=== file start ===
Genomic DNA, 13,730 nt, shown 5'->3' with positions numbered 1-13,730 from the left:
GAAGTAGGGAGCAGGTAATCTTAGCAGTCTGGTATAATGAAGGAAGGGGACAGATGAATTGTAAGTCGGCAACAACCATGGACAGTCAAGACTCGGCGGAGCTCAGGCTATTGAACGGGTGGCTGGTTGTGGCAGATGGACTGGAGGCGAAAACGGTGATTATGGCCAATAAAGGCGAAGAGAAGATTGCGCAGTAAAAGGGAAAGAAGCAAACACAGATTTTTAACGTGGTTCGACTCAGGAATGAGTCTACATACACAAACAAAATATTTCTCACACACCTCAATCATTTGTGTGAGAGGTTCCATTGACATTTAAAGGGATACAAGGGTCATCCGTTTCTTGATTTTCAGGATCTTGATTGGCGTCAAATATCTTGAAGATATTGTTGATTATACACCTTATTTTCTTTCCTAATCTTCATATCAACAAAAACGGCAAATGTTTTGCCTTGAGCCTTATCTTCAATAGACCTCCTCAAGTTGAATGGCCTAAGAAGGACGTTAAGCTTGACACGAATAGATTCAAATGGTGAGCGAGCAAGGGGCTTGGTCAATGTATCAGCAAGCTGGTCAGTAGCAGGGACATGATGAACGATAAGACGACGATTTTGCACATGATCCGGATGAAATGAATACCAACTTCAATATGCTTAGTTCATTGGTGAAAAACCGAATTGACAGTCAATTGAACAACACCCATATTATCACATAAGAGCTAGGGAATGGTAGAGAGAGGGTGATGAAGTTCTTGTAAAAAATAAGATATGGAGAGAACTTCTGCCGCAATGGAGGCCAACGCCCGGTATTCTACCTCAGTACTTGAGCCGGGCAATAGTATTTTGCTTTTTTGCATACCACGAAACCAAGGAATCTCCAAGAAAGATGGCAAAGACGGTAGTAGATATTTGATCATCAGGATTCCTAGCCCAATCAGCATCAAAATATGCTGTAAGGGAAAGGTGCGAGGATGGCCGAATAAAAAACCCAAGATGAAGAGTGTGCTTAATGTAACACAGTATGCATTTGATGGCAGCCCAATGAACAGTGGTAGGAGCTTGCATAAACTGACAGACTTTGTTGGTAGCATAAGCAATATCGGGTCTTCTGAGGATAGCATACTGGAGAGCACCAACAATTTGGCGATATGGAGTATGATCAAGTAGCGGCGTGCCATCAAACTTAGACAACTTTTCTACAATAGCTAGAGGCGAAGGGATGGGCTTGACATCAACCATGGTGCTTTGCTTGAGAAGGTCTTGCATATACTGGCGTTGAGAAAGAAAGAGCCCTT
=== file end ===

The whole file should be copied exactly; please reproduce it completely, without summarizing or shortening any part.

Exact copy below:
Genomic DNA, 13,730 nt, shown 5'->3' with positions numbered 1-13,730 from the left:
GAAGTAGGGAGCAGGTAATCTTAGCAGTCTGGTATAATGAAGGAAGGGGACAGATGAATTGTAAGTCGGCAACAACCATGGACAGTCAAGACTCGGCGGAGCTCAGGCTATTGAACGGGTGGCTGGTTGTGGCAGATGGACTGGAGGCGAAAACGGTGATTATGGCCAATAAAGGCGAAGAGAAGATTGCGCAGTAAAAGGGAAAGAAGCAAACACAGATTTTTAACGTGGTTCGACTCAGGAATGAGTCTACATACACAAACAAAATATTTCTCACACACCTCAATCATTTGTGTGAGAGGTTCCATTGACATTTAAAGGGATACAAGGGTCATCCGTTTCTTGATTTTCAGGATCTTGATTGGCGTCAAATATCTTGAAGATATTGTTGATTATACACCTTATTTTCTTTCCTAATCTTCATATCAACAAAAACGGCAAATGTTTTGCCTTGAGCCTTATCTTCAATAGACCTCCTCAAGTTGAATGGCCTAAGAAGGACGTTAAGCTTGACACGAATAGATTCAAATGGTGAGCGAGCAAGGGGCTTGGTCAATGTATCAGCAAGCTGGTCAGTAGCAGGGACATGATGAACGATAAGACGACGATTTTGCACATGATCCGGATGAAATGAATACCAACTTCAATATGCTTAGTTCATTGGTGAAAAACCGAATTGACAGTCAATTGAACAACACCCATATTATCACATAAGAGCTAGGGAATGGTAGAGAGAGGGTGATGAAGTTCTTGTAAAAAATAAGATATGGAGAGAACTTCTGCCGCAATGGAGGCCAACGCCCGGTATTCTACCTCAGTACTTGAGCCGGGCAATAGTATTTTGCTTTTTTGCATACCACGAAACCAAGGAATCTCCAAGAAAGATGGCAAAGACGGTAGTAGATATTTGATCATCAGGATTCCTAGCCCAATCAGCATCAAAATATGCTGTAAGGGAAAGGTGCGAGGATGGCCGAATAAAAAACCCAAGATGAAGAGTGTGCTTAATGTAACACAGTATGCATTTGATGGCAGCCCAATGAACAGTGGTAGGAGCTTGCATAAACTGACAGACTTTGTTGGTAGCATAAGCAATATCGGGTCTTCTGAGGATAGCATACTGGAGAGCACCAACAATTTGGCGATATGGAGTATGATCAAGTAGCGGCGTGCCATCAAACTTAGACAACTTTTCTACAATAGCTAGAGGCGAAGGGATGGGCTTGACATCAACCATGGTGCTTTGCTTGAGAAGGTCTTGCATATACTGGCGTTGAGAAAGAAAGAGCCCTT